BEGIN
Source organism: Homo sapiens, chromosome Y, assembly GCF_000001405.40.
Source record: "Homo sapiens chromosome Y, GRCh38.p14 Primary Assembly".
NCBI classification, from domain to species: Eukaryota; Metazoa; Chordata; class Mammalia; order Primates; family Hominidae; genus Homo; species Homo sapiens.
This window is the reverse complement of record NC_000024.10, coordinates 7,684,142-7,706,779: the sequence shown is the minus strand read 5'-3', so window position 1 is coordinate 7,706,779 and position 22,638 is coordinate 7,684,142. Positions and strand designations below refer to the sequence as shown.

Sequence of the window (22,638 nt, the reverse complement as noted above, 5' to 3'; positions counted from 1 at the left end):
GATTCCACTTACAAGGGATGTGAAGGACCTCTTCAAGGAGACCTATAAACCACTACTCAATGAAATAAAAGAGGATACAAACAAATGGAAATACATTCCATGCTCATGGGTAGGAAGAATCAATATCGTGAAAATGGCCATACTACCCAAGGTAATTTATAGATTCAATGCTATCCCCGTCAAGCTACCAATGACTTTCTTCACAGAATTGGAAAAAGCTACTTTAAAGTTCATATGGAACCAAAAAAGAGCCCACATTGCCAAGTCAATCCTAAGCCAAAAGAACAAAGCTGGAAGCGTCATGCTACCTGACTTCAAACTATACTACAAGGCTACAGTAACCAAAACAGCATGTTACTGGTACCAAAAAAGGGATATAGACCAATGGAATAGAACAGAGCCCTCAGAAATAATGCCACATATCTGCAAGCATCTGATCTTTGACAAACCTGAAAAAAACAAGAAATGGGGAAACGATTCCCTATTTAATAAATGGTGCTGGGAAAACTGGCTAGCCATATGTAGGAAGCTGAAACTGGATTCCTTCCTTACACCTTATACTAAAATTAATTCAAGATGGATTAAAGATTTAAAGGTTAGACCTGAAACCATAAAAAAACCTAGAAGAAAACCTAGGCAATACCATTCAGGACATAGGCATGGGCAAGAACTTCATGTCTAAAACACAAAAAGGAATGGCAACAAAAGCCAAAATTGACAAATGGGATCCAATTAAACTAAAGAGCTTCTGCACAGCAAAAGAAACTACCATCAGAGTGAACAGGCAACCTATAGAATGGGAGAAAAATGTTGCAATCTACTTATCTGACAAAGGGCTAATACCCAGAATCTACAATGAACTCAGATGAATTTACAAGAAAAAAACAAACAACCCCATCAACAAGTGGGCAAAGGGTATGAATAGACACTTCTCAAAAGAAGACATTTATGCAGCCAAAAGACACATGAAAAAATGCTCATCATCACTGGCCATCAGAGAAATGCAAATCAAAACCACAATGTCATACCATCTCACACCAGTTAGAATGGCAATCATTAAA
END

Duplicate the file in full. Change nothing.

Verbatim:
Source organism: Homo sapiens, chromosome Y, assembly GCF_000001405.40.
Source record: "Homo sapiens chromosome Y, GRCh38.p14 Primary Assembly".
NCBI classification, from domain to species: Eukaryota; Metazoa; Chordata; class Mammalia; order Primates; family Hominidae; genus Homo; species Homo sapiens.
This window is the reverse complement of record NC_000024.10, coordinates 7,684,142-7,706,779: the sequence shown is the minus strand read 5'-3', so window position 1 is coordinate 7,706,779 and position 22,638 is coordinate 7,684,142. Positions and strand designations below refer to the sequence as shown.

Sequence of the window (22,638 nt, the reverse complement as noted above, 5' to 3'; positions counted from 1 at the left end):
GATTCCACTTACAAGGGATGTGAAGGACCTCTTCAAGGAGACCTATAAACCACTACTCAATGAAATAAAAGAGGATACAAACAAATGGAAATACATTCCATGCTCATGGGTAGGAAGAATCAATATCGTGAAAATGGCCATACTACCCAAGGTAATTTATAGATTCAATGCTATCCCCGTCAAGCTACCAATGACTTTCTTCACAGAATTGGAAAAAGCTACTTTAAAGTTCATATGGAACCAAAAAAGAGCCCACATTGCCAAGTCAATCCTAAGCCAAAAGAACAAAGCTGGAAGCGTCATGCTACCTGACTTCAAACTATACTACAAGGCTACAGTAACCAAAACAGCATGTTACTGGTACCAAAAAAGGGATATAGACCAATGGAATAGAACAGAGCCCTCAGAAATAATGCCACATATCTGCAAGCATCTGATCTTTGACAAACCTGAAAAAAACAAGAAATGGGGAAACGATTCCCTATTTAATAAATGGTGCTGGGAAAACTGGCTAGCCATATGTAGGAAGCTGAAACTGGATTCCTTCCTTACACCTTATACTAAAATTAATTCAAGATGGATTAAAGATTTAAAGGTTAGACCTGAAACCATAAAAAAACCTAGAAGAAAACCTAGGCAATACCATTCAGGACATAGGCATGGGCAAGAACTTCATGTCTAAAACACAAAAAGGAATGGCAACAAAAGCCAAAATTGACAAATGGGATCCAATTAAACTAAAGAGCTTCTGCACAGCAAAAGAAACTACCATCAGAGTGAACAGGCAACCTATAGAATGGGAGAAAAATGTTGCAATCTACTTATCTGACAAAGGGCTAATACCCAGAATCTACAATGAACTCAGATGAATTTACAAGAAAAAAACAAACAACCCCATCAACAAGTGGGCAAAGGGTATGAATAGACACTTCTCAAAAGAAGACATTTATGCAGCCAAAAGACACATGAAAAAATGCTCATCATCACTGGCCATCAGAGAAATGCAAATCAAAACCACAATGTCATACCATCTCACACCAGTTAGAATGGCAATCATTAAA